I do remember that it took the drill sergeants a few minutes to get both groups of recruits calm enough to cease fire. Then they promptly proceeded to berate us over lack of trigger discipline, situational awareness and every other mistake we had made. Of course, afterward, they’d asked us just what the hell we thought we would be doing shooting blanks out in the middle of the woods?
I remember one of the recruits saying that we responded because we were scared. We thought we were being attacked. She did not get to live that down for the rest of boot. In hindsight, though, I believe that this taught us an excellent lesson: without the ability to see and to think logically, we allowed the irrational part of our brains to get the better of us.
With the lessons we had been taught, it seemed to be very easy for us to let those fears run wild, while training to fight the enemy. We soon saw everything as the enemy, especially in an environment that set us on edge. Had this ruck march been during the day, none of this would’ve happened. But at night, our rational minds could not contain the irrational fear that lurked in the primal part of our brains, and it was those fears that gave route to our irrational response.
Every man and woman has probably been in this position at one time, or another, caught between looking up in wonder at the dark and being caught out in it. It is the terror of the unknown, imagining the danger you are convinced lies just around every bush and tree just out of that comforting circle of light.
Just remember that having a fear of the dark is human, to succumb to that fear is also human, and —most essential— to rise above and conquer that fear is equally human.
By Erik Woessner
By Timothy Fredrikson
In 1961, my family journeyed from Charlottesville, VA, to Heidelberg, FRG, where my Father was assigned to USAREUR HQ, IG Branch. He had flown over several months earlier, so my Mother, my Grandmother, 2 of my Sisters, our family dachshund, & myself traveled (translate drove) from Charlottesville, to Fort Hamilton, NY … from where we traveled across the Atlantic Ocean aboard the USNS Simon Bolivar Buckner. The cross-ocean trip took 9 days, & we lucked out & had good weather for the entire time.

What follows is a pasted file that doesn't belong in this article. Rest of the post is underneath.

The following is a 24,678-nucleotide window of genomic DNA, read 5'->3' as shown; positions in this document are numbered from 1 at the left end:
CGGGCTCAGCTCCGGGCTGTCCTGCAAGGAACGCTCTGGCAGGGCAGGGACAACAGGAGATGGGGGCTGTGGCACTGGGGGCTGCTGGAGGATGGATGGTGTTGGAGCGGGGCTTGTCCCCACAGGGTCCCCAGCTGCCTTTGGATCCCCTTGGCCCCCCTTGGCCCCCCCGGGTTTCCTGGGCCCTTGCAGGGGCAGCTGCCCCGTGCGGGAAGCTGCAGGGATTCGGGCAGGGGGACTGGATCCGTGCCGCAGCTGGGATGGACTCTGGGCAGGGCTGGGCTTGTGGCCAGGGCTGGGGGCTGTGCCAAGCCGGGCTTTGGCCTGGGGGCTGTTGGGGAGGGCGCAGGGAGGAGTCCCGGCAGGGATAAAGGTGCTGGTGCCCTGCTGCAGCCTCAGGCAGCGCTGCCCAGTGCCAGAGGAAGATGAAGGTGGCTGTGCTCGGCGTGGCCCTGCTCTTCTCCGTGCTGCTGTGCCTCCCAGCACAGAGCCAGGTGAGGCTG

My Father met us in Bremerhaven, & the final leg of the trip was to Heidelberg, where we stayed in the BOQ until we found a place to live. There were no officers’ quarters available, so my Father chose to rent a home in Neckargemund, about 10 KM along the Neckar River from Heidelberg!!
The long trip from VA to NY, the journey across the Atlantic, & then moving on to “the economy” in Germany left me with so many amazing memories!! It is such things that have made me feel so lucky to be an Army Brat.
I boarded the USNS Buckner proudly wearing my “Davy Crockett coonskin cap”, which was my most prized possession. One day we went up on deck, & it was very windy. Sure enough, my coonskin cap blew off from my head, & landed in one of the lifeboats. Well, I was heartbroken. My mom did not want to bother any of the crew to recover the cap, so she came up with an alternative plan. She dragged me down to the Ship store, & offered to buy a brand new white “dixie cup” sailor’s hat for me. Well, it only took one second for me to say yes! Despite the fact that it was a Navy hat, I was on a ship, so I loved it … & my coonskin cap was forgotten. I would have hated to have been the sailor that next inspected that lifeboat, & saw/ the little furry creature curled up under the seat!! LOL!!
We all came up on deck as the Buckner was pulling into the dock, & there were hundreds of people awaiting on the quay. We had to wait for all of the soldiers to disembark, so while on deck, we were scanning the crowd for any sight of my Father. My oldest Sister (I have 3) thought she saw him among all of the crowd, climbed up on the gang rail & began to wave. The wave was accompanied by a foghorn loud “HEY DADDY”, followed by every male head in the dockside crowd looking upwards to find the source of that stentorian bellow! Thoroughly embarrassed, my Mom immediately pulled her down from the gang rail, & shushed her. When we finally disembarked, my Sister saw him walking towards us, & immediately ran to him, once again bellowing “HEY DADDY”!! My Father hugged her, & his first words to my Mom were … “I thought that was Susanne’s voice … but I think that every Father on the dock thought it was THEIR daughter!!” He also asked my Mom … “WHY is my Army son wearing that NAVY squid hat??”